Before we get to caught up with watching the dots move across the map in Australia, I thought the community here would enjoy this geographic analysis I did of ARs across North America. I used all the ARs logged in AdventureRaceHub to build a heat map and measure the quantity of ARs by state/province.https://adventureracehub.com/adventure-racing-heat...
Looks great thank you for all you do. I was a little concerned with the data but after a deeper look it looks pretty accurate form the spot check I did. The Graph that threw me was races per year on the map. It looks like 2015 is plotted over 2016.
Interesting, thanks for pulling this together. The absence of races in the Canadian Rocky Mountains and interior British Columbia is both true and saddening. Such great terrain for races, there have been some great ones but not anymore.
Montana doesn't have a race? Again, more great terrain...
AR Hub has posted a "productivity analysis" of adventure races held in North America in 2016. Interesting stuff although Cy admits there are weaknesses in an analysis of this type. Congrats to our own Abiperk and Broots on Rootstock Racing winning the Most Improved Award by going from 0 to 6 races in one year!
Thanks, Bash! And Cy, thanks for what you've done here. We really appreciate the analysis, as both racers and race directors.
my pleasure! Thanks for your hardwork!
Seems like more adventure races than you'd expect in 2015, 16. What is their criteria for "adventure race"? Multisport race involving navigation? or orienteering? How many of these are rogaine/hit CPs in any order style? How many are point to point mandatory CP order? Under 12hr, 24hr, and >24hr? That would be interesting. Number of events is less interesting than events with >20 teams, 40 teams, 100 teams, etc., then compare to NZ, France, Sweden or Brazil. In the meantime, it's useful to look at the outliers: FL and MI. People talk of the "glory days" of AR, but back in the mid-late 90s there were not many 24hr+ races outside Odyssey series, Canadian series, Fogdog, etc. Most of the participant action was HiTech/Balance bar where 100-300 TEAMS was common. Now-adays the same demographic does CrossFit, and/or Spartan. Obstacle Racing a few years ago was already bigger than Marathon running racing in the USA. Pulling obstacle racers into AR is still the greatest opportunity/market segment for race directors.
1% of obstacle racers is greater than 100%, maybe close to 1000% of XTERRA racers in the USA for example.
I think this is all terrific discussion, I truly do! The reality is so complicated as various comments on this site and facebook have suggested. As a race director myself, and one for one of the highlighted organizations in the article in question, I agree that having more detailed data is useful.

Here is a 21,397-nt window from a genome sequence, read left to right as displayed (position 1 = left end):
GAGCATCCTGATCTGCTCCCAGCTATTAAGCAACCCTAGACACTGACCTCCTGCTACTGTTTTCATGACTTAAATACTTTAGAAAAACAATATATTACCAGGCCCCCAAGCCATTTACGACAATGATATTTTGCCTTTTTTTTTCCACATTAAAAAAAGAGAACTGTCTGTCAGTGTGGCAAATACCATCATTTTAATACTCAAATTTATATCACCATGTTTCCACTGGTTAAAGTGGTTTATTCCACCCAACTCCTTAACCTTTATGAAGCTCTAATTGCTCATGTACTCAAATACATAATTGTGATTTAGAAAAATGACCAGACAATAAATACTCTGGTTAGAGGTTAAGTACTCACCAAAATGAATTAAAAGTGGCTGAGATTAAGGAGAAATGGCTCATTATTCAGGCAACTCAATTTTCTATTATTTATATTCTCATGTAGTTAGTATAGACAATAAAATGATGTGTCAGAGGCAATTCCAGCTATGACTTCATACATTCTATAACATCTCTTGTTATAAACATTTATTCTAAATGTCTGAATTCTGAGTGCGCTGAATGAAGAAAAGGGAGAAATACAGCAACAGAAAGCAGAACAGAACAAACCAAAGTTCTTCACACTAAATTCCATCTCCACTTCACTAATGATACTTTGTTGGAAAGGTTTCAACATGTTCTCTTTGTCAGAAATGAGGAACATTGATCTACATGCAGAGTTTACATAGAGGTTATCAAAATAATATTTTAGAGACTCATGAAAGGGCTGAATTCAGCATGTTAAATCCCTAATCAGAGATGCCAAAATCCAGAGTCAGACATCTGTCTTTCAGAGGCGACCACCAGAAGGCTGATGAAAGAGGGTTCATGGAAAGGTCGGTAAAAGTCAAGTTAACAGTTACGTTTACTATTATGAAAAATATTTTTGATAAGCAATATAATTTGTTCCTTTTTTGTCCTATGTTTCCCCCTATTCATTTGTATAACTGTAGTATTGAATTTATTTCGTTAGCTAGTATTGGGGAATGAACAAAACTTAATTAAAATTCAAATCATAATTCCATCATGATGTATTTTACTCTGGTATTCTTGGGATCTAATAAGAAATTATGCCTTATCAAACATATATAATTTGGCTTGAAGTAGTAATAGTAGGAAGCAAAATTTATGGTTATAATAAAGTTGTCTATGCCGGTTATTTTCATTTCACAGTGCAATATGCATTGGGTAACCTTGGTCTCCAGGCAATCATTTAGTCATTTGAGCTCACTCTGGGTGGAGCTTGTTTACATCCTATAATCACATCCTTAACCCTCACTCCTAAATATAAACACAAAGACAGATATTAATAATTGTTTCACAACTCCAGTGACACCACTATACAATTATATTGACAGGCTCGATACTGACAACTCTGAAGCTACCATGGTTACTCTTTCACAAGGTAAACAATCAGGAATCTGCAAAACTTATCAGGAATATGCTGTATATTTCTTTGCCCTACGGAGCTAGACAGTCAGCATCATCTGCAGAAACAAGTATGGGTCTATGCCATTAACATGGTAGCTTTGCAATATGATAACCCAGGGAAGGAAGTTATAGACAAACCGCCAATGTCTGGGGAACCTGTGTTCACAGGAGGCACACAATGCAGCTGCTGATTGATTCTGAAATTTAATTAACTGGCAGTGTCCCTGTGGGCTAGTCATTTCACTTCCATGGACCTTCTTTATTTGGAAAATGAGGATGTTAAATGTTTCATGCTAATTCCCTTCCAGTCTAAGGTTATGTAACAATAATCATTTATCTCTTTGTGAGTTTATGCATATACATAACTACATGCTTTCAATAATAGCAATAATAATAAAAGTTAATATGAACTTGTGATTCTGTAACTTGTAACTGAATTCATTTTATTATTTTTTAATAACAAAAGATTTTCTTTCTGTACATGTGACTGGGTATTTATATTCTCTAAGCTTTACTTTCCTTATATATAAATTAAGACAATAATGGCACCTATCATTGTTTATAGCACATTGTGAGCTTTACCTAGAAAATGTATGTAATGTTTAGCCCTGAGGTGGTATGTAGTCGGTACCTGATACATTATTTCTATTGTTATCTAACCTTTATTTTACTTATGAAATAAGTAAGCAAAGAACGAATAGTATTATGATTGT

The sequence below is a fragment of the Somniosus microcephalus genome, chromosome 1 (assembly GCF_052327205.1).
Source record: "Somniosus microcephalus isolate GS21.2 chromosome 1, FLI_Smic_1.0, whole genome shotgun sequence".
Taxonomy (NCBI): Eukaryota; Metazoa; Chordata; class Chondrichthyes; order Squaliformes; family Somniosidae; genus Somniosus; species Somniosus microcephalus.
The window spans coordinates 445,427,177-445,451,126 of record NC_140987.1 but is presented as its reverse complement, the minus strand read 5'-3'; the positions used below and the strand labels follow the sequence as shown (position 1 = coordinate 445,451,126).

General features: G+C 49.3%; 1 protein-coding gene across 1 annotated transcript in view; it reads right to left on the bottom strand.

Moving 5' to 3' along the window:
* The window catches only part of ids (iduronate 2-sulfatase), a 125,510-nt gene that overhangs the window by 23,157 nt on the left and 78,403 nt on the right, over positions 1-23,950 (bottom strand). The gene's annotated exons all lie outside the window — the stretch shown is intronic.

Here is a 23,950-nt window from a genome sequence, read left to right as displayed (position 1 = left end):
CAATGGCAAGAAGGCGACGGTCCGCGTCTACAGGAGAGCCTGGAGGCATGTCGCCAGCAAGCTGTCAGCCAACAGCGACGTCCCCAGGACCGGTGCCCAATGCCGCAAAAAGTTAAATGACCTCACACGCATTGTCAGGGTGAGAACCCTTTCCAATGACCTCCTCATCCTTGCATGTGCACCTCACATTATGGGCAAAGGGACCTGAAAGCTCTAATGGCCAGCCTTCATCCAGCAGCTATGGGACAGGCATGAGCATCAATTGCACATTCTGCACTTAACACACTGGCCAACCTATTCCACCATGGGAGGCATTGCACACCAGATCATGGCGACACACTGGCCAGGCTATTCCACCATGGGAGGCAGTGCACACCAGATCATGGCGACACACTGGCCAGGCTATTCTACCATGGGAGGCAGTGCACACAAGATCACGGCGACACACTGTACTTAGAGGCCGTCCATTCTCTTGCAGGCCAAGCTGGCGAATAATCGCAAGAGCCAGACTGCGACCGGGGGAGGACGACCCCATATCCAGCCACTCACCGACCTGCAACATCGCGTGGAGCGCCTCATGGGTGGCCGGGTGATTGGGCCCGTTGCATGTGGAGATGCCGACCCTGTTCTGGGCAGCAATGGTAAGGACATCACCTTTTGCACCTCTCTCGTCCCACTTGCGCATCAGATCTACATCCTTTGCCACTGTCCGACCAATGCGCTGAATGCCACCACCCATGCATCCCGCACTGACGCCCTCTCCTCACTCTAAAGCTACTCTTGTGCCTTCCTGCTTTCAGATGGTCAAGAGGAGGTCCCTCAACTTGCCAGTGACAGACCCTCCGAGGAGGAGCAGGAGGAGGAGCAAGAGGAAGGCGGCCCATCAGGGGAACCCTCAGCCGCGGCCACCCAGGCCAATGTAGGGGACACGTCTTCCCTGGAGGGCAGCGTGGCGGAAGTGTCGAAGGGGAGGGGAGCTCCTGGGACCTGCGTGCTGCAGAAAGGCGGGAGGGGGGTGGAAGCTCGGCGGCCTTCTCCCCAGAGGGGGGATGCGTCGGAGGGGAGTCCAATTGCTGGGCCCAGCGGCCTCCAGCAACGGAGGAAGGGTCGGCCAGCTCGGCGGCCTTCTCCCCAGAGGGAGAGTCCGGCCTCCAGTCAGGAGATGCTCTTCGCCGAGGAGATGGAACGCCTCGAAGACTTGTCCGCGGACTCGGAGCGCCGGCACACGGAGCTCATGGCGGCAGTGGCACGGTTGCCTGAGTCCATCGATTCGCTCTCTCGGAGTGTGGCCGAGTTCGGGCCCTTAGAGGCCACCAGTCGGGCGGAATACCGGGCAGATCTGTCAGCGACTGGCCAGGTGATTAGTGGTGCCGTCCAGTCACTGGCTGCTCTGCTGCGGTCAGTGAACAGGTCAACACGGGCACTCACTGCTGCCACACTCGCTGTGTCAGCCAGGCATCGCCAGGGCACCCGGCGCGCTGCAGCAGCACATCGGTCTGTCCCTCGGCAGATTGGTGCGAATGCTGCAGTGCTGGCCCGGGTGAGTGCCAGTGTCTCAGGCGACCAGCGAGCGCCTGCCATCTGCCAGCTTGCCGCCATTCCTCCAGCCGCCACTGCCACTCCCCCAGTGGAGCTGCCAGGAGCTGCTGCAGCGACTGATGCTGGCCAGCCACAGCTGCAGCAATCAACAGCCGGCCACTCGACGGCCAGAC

I will be the first to admit, that I think the article was extremely broad in its scope. At Rootstock, for example, no, we did not offer seven races that were all traditional adventure races in that we didn't offer races with foot, bike, paddle, and nav. That said, we didn't market them as adventure races.
We DID market our races and company mission as intending to help grow the sport of adventure racing by offering more accessible events that were more time, gear, and logistical friendly.
For further study and consideration, I think it would be wise to consider how best to examine races being promoted. I think it would be wise to define "adventure race" which I agree should be the full four core disciplines (foot, bike, paddle, navigation). But I also have come to feel that the actual growth of the sport is most successful with organizations like Michigan Adventure Racing or Krank Events. These RDs are acknowledging that the future and growth of the sport hinges on more accessible, less expensive and intensive events that get new blood into the sport. While I wish someone was directing traditional ARs drawing 400 racers on a regular basis, the reality is, no one is. The races doing so are these out-of-the-box events that make AR more accessible even if they are not necessarily ARs by the book.
I therefore would argue that future articles differentiate between events that are traditional adventure races but also those that are geared toward getting people into the sport, including both such races since I think both are integral to the health and future of the sport.
This argument has been waged many times: I'm the first to admit that a race without, for example, paddling is not a traditional adventure race. BUT I have come to appreciate that paddling is a barrier to many when it comes to bringing in more novice racers. I think the same can be said for biking from some of our interactions with potential racers at some of our races. And I think navigation is a turn-off to many others.
Now, of course, dumbing down all events to cater to people who don't value the full scope of AR is a poor decision in regards to the heart and soul of the sport, but I also think refusing to acknowledge that we need to adapt as a community to foster the growth of the sport is a folly.